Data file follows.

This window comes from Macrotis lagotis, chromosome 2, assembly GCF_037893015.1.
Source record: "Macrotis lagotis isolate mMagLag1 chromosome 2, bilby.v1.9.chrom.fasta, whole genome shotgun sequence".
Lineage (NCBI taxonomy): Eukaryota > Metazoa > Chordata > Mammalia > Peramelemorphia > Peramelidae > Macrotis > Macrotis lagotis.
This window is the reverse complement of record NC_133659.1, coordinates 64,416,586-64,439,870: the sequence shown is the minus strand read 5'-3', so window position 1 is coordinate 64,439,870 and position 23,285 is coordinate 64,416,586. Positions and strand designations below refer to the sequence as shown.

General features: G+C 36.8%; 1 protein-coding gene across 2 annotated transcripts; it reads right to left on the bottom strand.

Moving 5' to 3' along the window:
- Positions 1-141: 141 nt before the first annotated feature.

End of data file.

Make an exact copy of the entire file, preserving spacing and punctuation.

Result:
This window comes from Macrotis lagotis, chromosome 2, assembly GCF_037893015.1.
Source record: "Macrotis lagotis isolate mMagLag1 chromosome 2, bilby.v1.9.chrom.fasta, whole genome shotgun sequence".
Lineage (NCBI taxonomy): Eukaryota > Metazoa > Chordata > Mammalia > Peramelemorphia > Peramelidae > Macrotis > Macrotis lagotis.
This window is the reverse complement of record NC_133659.1, coordinates 64,416,586-64,439,870: the sequence shown is the minus strand read 5'-3', so window position 1 is coordinate 64,439,870 and position 23,285 is coordinate 64,416,586. Positions and strand designations below refer to the sequence as shown.

General features: G+C 36.8%; 1 protein-coding gene across 2 annotated transcripts; it reads right to left on the bottom strand.

Moving 5' to 3' along the window:
- Positions 1-141: 141 nt before the first annotated feature.